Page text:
In Ezra 4:7, "And in the days of Artaxerxes wrote Bishlam, Mithredath, Tabeel, and the rest of their companions, unto Artaxerxes king of Persia; and the writing of the letter was written in the Syrian tongue, and interpreted in the Syrian tongue..." Everything was being done in Aramaic the official language of this part of the Persian Empire. By the first century when Jesus was born, everyone spoke Aramaic while Greek had become the language of commerce. Hebrew had been relegated to the Temple.

There are explicit indications of widespread religious conversion in Ezra 6:19-21 and Nehemiah 10:28-29, but why would Jews have to convert to Judaism? Nehemiah, chapter 8, discusses an event where Ezra read from the book of law which neither Hebrew speakers nor Aramaic speakers could understand - the words had to be translated by priests.

Ezra's major reform was the prohibition of foreign wives. Although marrying foreign wives had always been the most favored Jewish practice (including Moses), such marriages violate Zoroastrian law. The reality is better expressed in Judges 3:5-6, "And the children of Israel dwelt among the Canaanites, Hittites, and Amorites, and Perizzites, and Hivites, and Jebusites: And they took their daughters to be their wives, and gave their daughters to their sons..." There is no proof of any mass slaughter in Canaan and the "other gods" may have been edited in later.

When the Babylonians conquered Judah, they exiled the royal family, aristocrats, and upper classes. Most of the common people were left behind. When the 40,000 or so returned (many stayed behind in Babylon), they rejected those they found that had intermarried with others. They still considered themselves Jews. Nonetheless, the returning exiled Jews separated themselves from others who became the Samaritans. Strife began at once and divided the nation.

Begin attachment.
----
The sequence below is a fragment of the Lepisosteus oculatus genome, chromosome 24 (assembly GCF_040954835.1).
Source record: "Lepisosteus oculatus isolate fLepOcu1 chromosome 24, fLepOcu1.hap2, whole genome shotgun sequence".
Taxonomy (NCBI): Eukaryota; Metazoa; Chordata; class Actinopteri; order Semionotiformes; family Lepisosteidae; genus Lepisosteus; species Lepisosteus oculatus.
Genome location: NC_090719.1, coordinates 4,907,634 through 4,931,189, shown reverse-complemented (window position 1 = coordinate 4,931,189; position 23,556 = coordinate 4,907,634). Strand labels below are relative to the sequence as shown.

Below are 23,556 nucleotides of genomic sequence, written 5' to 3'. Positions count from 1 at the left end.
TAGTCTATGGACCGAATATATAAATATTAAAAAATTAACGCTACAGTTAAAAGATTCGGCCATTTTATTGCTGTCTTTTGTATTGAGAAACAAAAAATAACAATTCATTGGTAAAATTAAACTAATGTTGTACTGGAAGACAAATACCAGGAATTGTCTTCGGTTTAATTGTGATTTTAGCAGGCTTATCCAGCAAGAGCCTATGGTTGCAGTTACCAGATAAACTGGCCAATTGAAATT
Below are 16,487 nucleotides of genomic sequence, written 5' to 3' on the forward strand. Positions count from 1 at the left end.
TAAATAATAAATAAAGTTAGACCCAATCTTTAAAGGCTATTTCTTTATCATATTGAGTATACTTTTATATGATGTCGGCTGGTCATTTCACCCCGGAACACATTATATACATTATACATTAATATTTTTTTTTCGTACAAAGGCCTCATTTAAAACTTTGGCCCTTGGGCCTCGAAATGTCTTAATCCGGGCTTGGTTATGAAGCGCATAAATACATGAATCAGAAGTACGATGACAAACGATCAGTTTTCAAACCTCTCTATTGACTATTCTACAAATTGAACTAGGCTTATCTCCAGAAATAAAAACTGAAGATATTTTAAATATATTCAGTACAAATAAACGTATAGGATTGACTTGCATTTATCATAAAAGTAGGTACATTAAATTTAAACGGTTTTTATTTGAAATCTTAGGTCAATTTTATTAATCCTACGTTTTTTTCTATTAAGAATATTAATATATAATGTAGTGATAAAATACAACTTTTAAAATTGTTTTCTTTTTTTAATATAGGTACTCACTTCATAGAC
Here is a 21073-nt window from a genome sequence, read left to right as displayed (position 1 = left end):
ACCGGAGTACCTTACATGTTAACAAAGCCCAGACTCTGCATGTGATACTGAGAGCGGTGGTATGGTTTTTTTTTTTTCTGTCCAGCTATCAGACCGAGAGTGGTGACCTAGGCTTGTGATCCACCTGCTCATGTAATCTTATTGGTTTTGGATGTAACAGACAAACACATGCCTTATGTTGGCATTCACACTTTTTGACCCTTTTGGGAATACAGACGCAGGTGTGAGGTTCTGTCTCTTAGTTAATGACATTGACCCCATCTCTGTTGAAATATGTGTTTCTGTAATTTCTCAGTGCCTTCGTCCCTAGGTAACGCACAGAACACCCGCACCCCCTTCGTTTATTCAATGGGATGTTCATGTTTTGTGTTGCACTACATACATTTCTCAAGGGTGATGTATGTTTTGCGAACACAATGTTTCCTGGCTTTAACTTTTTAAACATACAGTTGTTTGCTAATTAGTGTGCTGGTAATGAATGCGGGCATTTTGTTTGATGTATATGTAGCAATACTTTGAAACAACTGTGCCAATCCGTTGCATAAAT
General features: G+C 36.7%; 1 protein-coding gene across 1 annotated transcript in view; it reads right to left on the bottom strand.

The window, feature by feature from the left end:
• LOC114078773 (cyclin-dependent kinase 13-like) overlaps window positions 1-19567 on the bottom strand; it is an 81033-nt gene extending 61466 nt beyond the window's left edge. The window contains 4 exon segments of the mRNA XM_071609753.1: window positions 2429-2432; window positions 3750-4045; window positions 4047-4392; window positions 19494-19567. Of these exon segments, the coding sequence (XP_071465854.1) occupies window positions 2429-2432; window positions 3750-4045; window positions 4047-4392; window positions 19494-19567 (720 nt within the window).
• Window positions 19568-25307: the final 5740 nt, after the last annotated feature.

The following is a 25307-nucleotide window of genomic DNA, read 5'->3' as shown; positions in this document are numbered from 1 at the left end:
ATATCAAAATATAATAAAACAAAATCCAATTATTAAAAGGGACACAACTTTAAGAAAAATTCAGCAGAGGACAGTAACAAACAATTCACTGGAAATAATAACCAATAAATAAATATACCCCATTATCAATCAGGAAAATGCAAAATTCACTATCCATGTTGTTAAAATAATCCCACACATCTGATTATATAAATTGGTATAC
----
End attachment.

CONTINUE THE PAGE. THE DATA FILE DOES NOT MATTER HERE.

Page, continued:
We are told Nehemiah, who followed the Zoroastrian purity code rigidly, was responsible for the transition of the Jewish purity code. The purity laws were no longer restricted to the Temple, but had to be exercised in 'the fields, the kitchen, the bed and the street (Boyce, History of Zoroastrianism Vol. II, p. 190). Others claim Ezra also introduced the new festival of booths (Nehemiah 8:13) in the seventh month, which was the Zoroastrian holiday of Ayathrem.

The Persian King Darius is our hero in the Book of Daniel.

Sometime around or after 400 B.C.E. the Old Testament was put in written form while Jerusalem was still under the control of the Persians. This seems to make sense and one can bet it fit the official version of events, but as usual scholars can't agree.

Jews did keep circumcision, which doesn't exist in Zoroastrianism.

To summarize this section, Judaism was influenced by Zoroastrianism and in my opinion both were close enough to exchange ideas. Judaism became true universal monotheism while rejecting the Devil. Some individual sects such as the Essenes accepted the devil. This sect seems to be the closest to that preached by John the Baptist and Jesus.